Celebrating Bill Thorn's Peachtree Era
By Jillian Broaddus and Chuck Cusumano
There are a few things you can guarantee at every Peachtree Road Race: sweltering humidity, red-white-and-blue-clad patrons packed onto MARTA, and everything from local bands to free beers lining the infamous 6.2-mile course from Buckhead to Midtown.
However, one prominent inclusion throughout 53 years of the “world’s largest 10k” was in a notably different capacity at the 2023 Peachtree last week: Coach Bill Thorn crossing the finish line.
The now-60,000-strong race had humble beginnings in 1970, when 150 racers toed the line to share the streets with Atlanta traffic on July 4th. More than five decades later, the Independence Day 10k is world-renown, attracting top runners from around the globe to brave it out for the Peachtree Cup – or to simply survive Cardiac Hill and enjoy the thousands of cheering onlookers lining Peachtree Street.
Bill Thorn was one of those “Original 110” – (because while 150 started, only 110 finished). While working as a high school football coach, he took up running as a weekday hobby. When friend Tim Singleton – a standout athlete at Druid Hills High School, a subsequent star athlete at Georgia Tech, and the soon-to-be founding father of the Peachtree – told him about a little Fourth of July race he was starting up, Bill decided to join with both of his young sons, ages 10 and 6 at the time, by his side.
And then, he simply never stopped.
Bill – who would go on to coach thousands of athletes over more than six decades (earning a record-setting 42 state championships) in high school football, track & field, and cross country – ran the Peachtree each and every year without fail. He ran the Peachtree through a badly sprained ankle. He ran the Peachtree through a cancer battle. He ran the Peachtree through rain and shine, in sickness and in health. Even when the race went virtual due to the COVID-19 pandemic and took place on Thanksgiving in 2020, 90-year-old Bill showed up (on both July 4th – for tradition’s sake – and again in November) at the starting line of a predetermined, 6.2-mile route he’d meticulously mapped out in his Tyrone, Georgia neighborhood.
The road to becoming what Atlanta Track Club’s Janet Monk calls “Our Iron Man of the Peachtree” not only wasn’t easy; it wasn’t even intentional. “All I know is that none of this was ever planned from the beginning,” Bill related of his accolade. “You just do one, and you don’t stop. You put one foot in front of the other and keep going.” Even when Bill became the only man to run every Peachtree in 1993 when Don Gamel – the only other man to have done so – sat out due to arthritis pain in his knee, Bill didn’t take that as his stopping point. In fact, he wasn’t even halfway through.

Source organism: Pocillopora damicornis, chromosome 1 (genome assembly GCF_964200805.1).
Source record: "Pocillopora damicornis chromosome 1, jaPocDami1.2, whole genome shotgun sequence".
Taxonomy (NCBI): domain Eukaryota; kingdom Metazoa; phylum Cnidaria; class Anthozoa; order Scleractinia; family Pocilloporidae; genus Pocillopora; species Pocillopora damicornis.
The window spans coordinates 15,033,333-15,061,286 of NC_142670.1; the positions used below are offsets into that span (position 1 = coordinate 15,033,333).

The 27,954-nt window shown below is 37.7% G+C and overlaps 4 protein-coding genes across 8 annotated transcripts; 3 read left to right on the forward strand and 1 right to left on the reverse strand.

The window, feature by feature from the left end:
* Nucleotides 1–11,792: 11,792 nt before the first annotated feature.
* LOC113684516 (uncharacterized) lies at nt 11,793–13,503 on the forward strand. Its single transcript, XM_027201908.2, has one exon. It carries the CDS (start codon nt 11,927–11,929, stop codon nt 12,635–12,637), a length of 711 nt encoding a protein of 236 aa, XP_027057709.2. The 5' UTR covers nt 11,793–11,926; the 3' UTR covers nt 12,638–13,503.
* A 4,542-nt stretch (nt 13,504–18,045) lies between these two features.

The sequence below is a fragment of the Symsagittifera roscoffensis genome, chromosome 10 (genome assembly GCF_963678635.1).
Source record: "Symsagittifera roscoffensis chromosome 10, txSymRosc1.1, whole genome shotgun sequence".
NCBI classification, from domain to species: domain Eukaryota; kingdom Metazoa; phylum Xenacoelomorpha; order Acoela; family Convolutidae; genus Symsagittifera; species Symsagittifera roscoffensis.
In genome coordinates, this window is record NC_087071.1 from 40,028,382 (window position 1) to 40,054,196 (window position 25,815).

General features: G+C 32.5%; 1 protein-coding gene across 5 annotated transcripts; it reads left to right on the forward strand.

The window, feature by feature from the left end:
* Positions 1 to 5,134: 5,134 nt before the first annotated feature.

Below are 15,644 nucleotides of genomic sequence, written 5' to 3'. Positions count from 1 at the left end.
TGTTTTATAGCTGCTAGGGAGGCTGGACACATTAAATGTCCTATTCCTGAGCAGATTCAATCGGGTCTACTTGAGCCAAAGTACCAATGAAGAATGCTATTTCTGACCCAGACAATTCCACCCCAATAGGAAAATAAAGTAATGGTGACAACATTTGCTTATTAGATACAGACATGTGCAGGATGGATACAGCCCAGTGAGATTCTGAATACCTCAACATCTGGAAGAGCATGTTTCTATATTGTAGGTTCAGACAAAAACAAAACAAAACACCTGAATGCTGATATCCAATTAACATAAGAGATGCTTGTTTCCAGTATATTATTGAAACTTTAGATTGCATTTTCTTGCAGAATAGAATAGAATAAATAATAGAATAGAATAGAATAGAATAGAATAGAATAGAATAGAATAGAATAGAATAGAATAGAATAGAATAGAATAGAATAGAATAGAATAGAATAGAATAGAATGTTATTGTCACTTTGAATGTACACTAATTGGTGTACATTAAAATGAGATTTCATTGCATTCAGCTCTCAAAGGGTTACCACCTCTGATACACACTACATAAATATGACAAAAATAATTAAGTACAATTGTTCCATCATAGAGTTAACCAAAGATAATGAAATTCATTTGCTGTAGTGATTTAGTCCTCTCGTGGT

Prior to his final Peachtree in 2022, Bill was still adhering to his strict 90-minute daily workout routine (with a half-routine on Sundays) of strength and cardio training, mixing up weights, push-ups, bouncing on his cherished trampoline, stretching, running, walking, and core work. “I don’t know how to quit,” Bill repeated in June, leading up to the big day, in the midst of alternating a swollen ankle between dunks in ice baths and bouts of hot water treatment.
And, just as he’d done 52 times prior, Coach Bill Thorn pushed through unforeseen obstacles, health issues, and the natural aging process to cross the finish line for what would be the 53rd and final time.
In the words of Rich Kenah, Executive Director of the Atlanta Track Club, “It seems so appropriate that one of the most accomplished coaches in state history is the one person who has had the mental focus, physical stamina, and emotional commitment to find the Peachtree finish line each and every year.”
Now, for the first time, Bill hung up his sneakers and tied the bow on the neat little package of his Peachtree story. However, he wasn't missing from the race entirely; Bill paced runners just like he always had, albeit in a different capacity – from the official Peachtree race car!
For Bill, the Peachtree wasn’t just a tradition; it was a lifestyle. It was the culmination of his lifelong commitment to health and fitness, a testament to his tenacity, and proof that the lessons he preached for decades as one of the winningest sports coaches in Georgia High School history were not just taught; they’re lived.
The Peachtree won’t be the same without Bill running from now on, but it also wouldn’t be what it is without him. As Mike Mitchell – one of Bill’s football alums from Headland Highschool in the 1960s – expressed, “He’s Thorn, and I think it’s a good name for him – after all, you don't mess with [a thorn].”
If you've read our blog, the name Bill Thorn might sound familiar to you. The Joshua Group has been honored to write Bill's life story and the culmination of the project is almost here! For more on Coach Bill Thorn, the book THORN: The Scrappy, Relentless, and Inspiring Story of Legendary Coach Bill Thorn by Jillian Broaddus will be published in Fall 2023 by Genesis Publishing House. Visit CoachBillThorn.com for more information.